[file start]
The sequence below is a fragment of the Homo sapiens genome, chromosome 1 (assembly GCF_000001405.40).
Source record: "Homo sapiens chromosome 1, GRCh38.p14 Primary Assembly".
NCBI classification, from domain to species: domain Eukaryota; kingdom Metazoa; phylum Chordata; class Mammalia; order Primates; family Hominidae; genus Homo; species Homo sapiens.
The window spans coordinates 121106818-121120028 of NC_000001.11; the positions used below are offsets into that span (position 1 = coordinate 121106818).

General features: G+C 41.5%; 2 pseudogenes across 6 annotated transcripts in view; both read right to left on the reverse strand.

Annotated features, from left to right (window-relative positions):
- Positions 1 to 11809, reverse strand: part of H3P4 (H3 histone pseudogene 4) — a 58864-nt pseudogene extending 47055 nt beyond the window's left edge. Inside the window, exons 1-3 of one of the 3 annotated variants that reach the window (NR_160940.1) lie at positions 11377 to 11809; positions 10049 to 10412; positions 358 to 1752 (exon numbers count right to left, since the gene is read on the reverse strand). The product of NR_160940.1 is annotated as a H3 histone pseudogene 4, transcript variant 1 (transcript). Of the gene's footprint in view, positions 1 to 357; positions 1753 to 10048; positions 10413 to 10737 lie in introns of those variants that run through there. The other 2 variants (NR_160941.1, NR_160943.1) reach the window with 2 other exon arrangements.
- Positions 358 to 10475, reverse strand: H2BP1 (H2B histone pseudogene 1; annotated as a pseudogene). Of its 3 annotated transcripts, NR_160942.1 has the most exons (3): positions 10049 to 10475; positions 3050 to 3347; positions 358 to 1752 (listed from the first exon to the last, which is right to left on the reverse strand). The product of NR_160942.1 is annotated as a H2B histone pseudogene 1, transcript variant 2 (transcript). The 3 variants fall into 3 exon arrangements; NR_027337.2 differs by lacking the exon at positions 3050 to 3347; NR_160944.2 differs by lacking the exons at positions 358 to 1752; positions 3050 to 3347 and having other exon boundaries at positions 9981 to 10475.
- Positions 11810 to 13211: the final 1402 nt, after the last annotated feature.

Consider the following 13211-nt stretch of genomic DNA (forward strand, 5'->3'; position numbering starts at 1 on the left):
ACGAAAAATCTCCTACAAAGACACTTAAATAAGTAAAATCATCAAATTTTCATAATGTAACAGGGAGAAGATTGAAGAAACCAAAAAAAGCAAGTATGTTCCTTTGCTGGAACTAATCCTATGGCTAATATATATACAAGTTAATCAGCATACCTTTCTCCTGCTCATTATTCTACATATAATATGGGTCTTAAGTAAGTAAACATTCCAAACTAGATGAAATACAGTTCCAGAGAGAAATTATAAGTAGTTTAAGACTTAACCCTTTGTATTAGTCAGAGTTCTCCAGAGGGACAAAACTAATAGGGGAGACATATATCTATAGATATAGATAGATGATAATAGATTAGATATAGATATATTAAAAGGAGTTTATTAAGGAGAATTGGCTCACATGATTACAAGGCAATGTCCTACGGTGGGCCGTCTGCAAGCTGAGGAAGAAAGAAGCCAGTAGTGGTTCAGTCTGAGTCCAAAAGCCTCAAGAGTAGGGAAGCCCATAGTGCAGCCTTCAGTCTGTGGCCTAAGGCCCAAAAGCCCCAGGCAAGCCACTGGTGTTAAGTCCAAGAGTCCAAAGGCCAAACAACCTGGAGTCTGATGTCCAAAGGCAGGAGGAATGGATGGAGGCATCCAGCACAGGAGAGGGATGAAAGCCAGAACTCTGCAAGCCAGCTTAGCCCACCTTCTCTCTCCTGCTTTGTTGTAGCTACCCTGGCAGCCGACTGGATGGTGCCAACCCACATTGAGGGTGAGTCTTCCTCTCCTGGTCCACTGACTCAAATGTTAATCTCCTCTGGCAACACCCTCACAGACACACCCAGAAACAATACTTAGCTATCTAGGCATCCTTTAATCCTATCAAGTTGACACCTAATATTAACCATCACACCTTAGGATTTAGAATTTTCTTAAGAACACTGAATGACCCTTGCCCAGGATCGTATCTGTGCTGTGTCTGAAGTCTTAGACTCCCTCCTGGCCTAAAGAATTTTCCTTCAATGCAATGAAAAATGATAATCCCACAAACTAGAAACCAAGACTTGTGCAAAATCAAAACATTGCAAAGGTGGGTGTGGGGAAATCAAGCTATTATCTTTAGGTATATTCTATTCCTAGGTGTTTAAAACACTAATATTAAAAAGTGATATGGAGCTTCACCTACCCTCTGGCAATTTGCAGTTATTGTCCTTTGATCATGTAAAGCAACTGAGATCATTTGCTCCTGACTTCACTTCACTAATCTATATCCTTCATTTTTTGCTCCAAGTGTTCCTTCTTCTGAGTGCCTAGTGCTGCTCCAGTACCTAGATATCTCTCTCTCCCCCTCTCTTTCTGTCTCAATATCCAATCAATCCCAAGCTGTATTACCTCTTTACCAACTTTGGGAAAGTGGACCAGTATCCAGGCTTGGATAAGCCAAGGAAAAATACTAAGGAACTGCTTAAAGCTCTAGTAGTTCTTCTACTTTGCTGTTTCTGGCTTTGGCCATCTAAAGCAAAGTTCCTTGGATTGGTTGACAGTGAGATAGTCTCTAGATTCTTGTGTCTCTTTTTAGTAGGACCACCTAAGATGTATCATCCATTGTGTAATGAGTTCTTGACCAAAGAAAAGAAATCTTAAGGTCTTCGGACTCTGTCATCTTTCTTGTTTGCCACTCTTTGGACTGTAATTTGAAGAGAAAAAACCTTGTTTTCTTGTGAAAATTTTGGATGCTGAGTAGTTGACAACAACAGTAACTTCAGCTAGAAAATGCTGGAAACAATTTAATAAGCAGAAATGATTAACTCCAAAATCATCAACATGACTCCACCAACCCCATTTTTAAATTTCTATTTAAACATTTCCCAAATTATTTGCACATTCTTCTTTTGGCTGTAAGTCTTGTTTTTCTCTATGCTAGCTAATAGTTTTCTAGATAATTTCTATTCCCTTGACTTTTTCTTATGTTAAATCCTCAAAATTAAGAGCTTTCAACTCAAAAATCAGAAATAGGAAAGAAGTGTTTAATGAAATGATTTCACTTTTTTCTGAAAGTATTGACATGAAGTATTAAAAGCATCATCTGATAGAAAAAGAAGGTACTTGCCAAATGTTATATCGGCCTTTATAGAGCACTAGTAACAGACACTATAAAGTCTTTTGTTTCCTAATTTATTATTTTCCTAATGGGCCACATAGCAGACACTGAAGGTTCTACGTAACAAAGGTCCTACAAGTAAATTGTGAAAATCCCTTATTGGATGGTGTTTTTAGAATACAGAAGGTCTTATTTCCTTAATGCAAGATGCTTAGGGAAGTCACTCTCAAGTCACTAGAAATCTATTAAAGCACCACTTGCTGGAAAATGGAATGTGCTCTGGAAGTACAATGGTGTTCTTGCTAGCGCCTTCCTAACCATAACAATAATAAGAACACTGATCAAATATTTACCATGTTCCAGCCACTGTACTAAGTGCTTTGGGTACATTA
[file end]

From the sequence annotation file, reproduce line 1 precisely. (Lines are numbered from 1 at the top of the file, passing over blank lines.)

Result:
The sequence below is a fragment of the Homo sapiens genome, chromosome 1 (assembly GCF_000001405.40).